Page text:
George Davis | Tribute to William R. Dickinson

When WRD came to join us in the Department of Geosciences here at The University of Arizona in 1979, it underscored and affirmed for us that we were moving in the right direction.  It was a thrill when the official word circulated that Bill, and Jackie, would be joining us!  The whole process was memorable, for Bill – when asked why Arizona? – would say, ‘southern Arizona is the only place I know where you can find chimichangas!, and the only place I know where you can find such incredible conglomerates, of every age and description.  He called them “the Conglomerates of Chimichanga Country!” 

Bill’s coming here stepped up our program another notch, …another jump-shift, because of his seminars and courses, because of the outstanding PhD and Masters students he brought with him and attracted, because of his establishment of the Laboratory of Geotectonics (with tight, productive relationships with exploration companies, petroleum, mining), and because of the chance for us to see up close how he tenaciously would focus on 1st order questions.

As Provost I saw that big hitters commonly defer from taking on department head responsibilities…and I understand this completely, for there are too many other things to do!  Why would anyone do it?   But Bill recognized the importance of departmental leadership, particularly at the time he would be serving, and agreed to do so  -- immediately following my stint.  Just as I was stepping down, and just as Bill was ready to step in, the Dickinsons, Coneys, and Davis’ went out to dinner, at a Chinese restaurant.  At the end we cracked into the fortune cookies expecting positive notions, and if not that, neutral statements, and yet, unbelievably, Bill’s read:  “A giant wave is about to crash over your head!”  Well, it didn’t.  His leadership moved this place.  You can imagine the quality Bill exuded among Science heads!!  It was good for us!! And for the University.

Speaking of the university, I was asked to be on a university/community panel to discuss creativity in research and teaching, and how it can be fostered.  I asked Bill for his insights.  Bill gave me a specific example, describing to me in “Dickinsonian language” the path to creative discovery about who we are as a human race, especially in relation to our planet and our environment.  He wrote:

Our very ability to forecast the environmental future with any accuracy depends upon the blending of insights from diverse intellectual wellsprings.  1) From humanism, History, which bases insights principally on the written record but without even the most rudimentary facts about Pleistocene climates and landscapes.  2) From social sciences, Archaeology, with a primary focus on strictly human prehistory prior to the advent of comprehensive written records.  3) From the physical sciences, Quaternary geology, but almost entirely divorced from considerations of human behavior.  4) From the life sciences, Ecology and Biogeography, but with minimal attention to prehistoric antecedents. Each of these disparate approaches has led to only partial understanding of the full tapestry of the Holocene past, i.e., the last 10,000 years.  Casting off discipline-oriented blinders will permit us to achieve a more integrated vision of Holocene history by working from the premise that environmental and human history are parallel tracks along the same road map across an ever-changing Holocene landscape.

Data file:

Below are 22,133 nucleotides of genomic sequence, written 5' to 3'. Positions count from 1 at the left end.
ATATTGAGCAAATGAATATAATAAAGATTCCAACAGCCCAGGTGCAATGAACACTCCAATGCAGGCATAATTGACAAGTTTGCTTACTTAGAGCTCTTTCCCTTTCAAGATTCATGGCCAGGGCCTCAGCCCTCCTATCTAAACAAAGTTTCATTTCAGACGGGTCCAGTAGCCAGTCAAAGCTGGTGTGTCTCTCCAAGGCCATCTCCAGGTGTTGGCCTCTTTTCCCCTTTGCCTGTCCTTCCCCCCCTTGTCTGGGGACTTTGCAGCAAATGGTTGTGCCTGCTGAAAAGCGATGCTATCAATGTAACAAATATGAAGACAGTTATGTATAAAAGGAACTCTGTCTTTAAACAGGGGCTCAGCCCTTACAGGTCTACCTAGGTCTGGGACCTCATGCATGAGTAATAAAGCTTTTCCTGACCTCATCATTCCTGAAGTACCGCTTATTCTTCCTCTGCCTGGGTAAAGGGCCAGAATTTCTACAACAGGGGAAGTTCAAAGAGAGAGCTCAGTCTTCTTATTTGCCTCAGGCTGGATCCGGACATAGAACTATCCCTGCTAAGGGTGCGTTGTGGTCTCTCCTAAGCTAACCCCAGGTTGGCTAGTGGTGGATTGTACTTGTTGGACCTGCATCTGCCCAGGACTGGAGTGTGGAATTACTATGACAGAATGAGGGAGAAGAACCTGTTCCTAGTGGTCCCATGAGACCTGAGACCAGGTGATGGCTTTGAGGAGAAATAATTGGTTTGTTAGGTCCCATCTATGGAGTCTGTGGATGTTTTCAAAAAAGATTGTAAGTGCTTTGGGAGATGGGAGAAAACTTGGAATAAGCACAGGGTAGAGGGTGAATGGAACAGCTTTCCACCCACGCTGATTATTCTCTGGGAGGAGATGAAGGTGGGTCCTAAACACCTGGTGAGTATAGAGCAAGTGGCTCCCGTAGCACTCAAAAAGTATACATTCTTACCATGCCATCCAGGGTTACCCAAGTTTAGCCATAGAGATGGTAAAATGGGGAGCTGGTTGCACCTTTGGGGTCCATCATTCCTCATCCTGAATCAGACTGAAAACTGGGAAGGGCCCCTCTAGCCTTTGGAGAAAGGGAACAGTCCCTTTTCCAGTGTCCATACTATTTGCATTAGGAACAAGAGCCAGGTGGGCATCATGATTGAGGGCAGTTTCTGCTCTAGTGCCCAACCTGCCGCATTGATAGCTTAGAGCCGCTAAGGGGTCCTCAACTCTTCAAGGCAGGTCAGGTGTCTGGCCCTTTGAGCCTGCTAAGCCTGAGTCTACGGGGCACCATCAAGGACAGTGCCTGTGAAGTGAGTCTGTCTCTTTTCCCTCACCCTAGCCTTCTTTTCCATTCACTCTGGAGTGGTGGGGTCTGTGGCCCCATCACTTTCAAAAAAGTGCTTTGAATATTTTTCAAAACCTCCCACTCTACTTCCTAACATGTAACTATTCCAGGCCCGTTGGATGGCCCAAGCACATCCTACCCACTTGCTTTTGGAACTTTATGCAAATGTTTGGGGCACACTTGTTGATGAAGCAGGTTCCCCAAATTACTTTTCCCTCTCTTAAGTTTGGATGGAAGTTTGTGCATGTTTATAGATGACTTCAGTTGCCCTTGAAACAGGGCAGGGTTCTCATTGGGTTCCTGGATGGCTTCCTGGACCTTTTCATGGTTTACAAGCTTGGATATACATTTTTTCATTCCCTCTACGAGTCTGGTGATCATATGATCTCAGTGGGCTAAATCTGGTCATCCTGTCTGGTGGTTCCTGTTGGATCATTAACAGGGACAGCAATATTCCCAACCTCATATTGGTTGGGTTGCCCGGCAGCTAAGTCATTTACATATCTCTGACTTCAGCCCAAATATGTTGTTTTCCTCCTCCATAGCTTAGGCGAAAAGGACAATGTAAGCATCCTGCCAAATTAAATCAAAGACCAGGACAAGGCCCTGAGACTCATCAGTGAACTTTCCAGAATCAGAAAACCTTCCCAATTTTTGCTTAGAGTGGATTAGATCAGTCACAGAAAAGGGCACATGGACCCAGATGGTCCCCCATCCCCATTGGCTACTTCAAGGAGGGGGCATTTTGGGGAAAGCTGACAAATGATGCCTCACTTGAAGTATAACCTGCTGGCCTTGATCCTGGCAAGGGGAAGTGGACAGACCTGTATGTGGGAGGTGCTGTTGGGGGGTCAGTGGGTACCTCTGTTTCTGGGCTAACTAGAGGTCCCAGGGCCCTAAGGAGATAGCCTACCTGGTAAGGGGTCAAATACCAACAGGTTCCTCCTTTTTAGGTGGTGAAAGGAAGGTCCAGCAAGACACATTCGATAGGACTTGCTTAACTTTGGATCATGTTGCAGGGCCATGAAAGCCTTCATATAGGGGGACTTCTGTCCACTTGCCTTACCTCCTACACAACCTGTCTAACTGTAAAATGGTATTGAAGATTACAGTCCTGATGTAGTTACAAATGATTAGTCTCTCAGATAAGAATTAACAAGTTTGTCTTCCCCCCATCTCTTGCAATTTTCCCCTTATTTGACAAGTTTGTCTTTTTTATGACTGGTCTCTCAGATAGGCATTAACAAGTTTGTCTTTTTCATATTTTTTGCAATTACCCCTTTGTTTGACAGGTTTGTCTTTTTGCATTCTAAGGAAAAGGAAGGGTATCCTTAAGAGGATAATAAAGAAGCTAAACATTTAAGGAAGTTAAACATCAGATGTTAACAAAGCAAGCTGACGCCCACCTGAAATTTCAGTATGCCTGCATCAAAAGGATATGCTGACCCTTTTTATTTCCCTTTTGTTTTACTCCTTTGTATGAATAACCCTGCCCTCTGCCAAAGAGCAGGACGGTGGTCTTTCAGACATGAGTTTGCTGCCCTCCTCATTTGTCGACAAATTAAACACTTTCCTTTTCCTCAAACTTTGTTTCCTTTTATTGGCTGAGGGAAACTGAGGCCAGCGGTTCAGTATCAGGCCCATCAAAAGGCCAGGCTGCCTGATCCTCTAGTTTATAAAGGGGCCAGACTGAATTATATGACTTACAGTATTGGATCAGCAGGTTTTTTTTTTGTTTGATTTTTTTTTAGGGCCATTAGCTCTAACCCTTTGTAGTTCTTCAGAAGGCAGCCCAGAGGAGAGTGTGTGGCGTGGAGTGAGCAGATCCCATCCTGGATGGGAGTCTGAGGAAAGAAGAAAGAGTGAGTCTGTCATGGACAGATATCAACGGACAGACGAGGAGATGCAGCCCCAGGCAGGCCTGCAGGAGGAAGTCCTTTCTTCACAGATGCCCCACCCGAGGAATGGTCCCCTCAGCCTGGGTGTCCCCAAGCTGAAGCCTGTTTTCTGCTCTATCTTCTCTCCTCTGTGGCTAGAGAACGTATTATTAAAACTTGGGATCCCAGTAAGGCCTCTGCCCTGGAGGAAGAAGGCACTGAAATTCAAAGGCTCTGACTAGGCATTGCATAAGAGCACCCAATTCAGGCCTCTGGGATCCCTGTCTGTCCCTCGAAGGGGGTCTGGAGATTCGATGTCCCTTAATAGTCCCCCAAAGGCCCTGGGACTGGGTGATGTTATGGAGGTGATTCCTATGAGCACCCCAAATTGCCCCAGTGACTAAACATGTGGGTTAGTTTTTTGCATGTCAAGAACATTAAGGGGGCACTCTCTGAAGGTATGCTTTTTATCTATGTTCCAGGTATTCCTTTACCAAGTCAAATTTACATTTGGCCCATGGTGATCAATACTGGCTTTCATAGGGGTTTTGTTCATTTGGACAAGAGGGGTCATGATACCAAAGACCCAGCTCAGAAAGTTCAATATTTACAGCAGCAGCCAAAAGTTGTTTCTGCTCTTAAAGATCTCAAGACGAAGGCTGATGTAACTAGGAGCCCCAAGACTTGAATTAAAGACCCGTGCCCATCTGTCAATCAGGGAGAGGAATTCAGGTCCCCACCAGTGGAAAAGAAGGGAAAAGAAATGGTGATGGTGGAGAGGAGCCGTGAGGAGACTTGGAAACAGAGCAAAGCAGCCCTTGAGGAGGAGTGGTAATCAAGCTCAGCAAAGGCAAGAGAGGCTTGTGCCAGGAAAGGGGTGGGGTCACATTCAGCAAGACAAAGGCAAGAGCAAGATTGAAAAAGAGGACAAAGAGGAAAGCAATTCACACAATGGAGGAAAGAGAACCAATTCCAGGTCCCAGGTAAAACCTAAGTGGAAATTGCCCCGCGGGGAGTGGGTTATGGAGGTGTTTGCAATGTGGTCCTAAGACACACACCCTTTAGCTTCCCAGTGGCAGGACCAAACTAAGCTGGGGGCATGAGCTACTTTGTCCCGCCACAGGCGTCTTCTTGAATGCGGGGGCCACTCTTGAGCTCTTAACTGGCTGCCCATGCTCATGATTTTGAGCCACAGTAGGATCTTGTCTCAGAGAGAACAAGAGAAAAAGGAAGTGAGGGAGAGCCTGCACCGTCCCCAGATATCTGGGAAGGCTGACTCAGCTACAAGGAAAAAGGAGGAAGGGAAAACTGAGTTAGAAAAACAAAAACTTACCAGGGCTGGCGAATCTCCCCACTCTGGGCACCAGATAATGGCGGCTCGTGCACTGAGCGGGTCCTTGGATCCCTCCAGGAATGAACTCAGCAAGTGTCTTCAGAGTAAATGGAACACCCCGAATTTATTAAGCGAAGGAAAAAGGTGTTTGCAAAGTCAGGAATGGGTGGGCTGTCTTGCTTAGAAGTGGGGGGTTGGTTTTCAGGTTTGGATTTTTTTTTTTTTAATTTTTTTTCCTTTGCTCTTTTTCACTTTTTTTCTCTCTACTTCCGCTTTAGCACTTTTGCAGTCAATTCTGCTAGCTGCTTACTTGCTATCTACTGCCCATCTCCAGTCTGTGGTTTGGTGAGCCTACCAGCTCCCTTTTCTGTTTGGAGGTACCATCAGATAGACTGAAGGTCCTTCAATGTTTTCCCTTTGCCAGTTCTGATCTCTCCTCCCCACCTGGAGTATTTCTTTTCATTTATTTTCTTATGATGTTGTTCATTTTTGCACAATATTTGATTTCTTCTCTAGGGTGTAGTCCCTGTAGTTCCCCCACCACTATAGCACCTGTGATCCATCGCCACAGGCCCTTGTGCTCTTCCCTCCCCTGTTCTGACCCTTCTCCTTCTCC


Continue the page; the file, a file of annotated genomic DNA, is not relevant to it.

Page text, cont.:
Finally….on September 18th my wife and I watched, on PBS, the New York Philharmonic perform Dvorak’s Carnival, with Yo Yo Ma as soloist.  And ever since, anticipating this evening, all I could think of is Bill, and his relationship to all of us.  I had learned that Carnival is the 2nd of 3 concert overtures collectively referred to as “Nature, Life, and Love.”  The running theme represents life force, which Dvorak called “Nature.”  Yo Yo Ma, while being interviewed, emphasized that the piece combines everything (sound familiar?), and though Yo Yo Ma as soloist plays some unbelievably challenging, nearly impossible  phrases, he insists it is not a showing off, ...because it is in combination with the orchestra.  Yo Yo Ma observes that the proper description, when the impossible is achieved in concert with others, is elation.  That elation showed, not only as Yo Yo Ma played, but even more when the piece was completed and all could see Yo Yo Ma amidst delighted virtuoso musicians across the entire orchestra, across all of the instruments and sections.  Every performer who came into view glowed with delight not only in playing together, but in being led in by someone of unparalleled capacity.    I think I’ve made my point.   We are in the tectono-philharmonic, and Bill has made AND is making our music even more fulfilling by his passion, intensity, joy, good humor, …and the mastery with which he plays.  

Bill, you’ve lifted us up, and we – as well as tectonics of course – are better for it.

[September 27, 2007, on the occasion of the
“Tectonics & Ore Deposits “ Symposium held in Bill’s honor]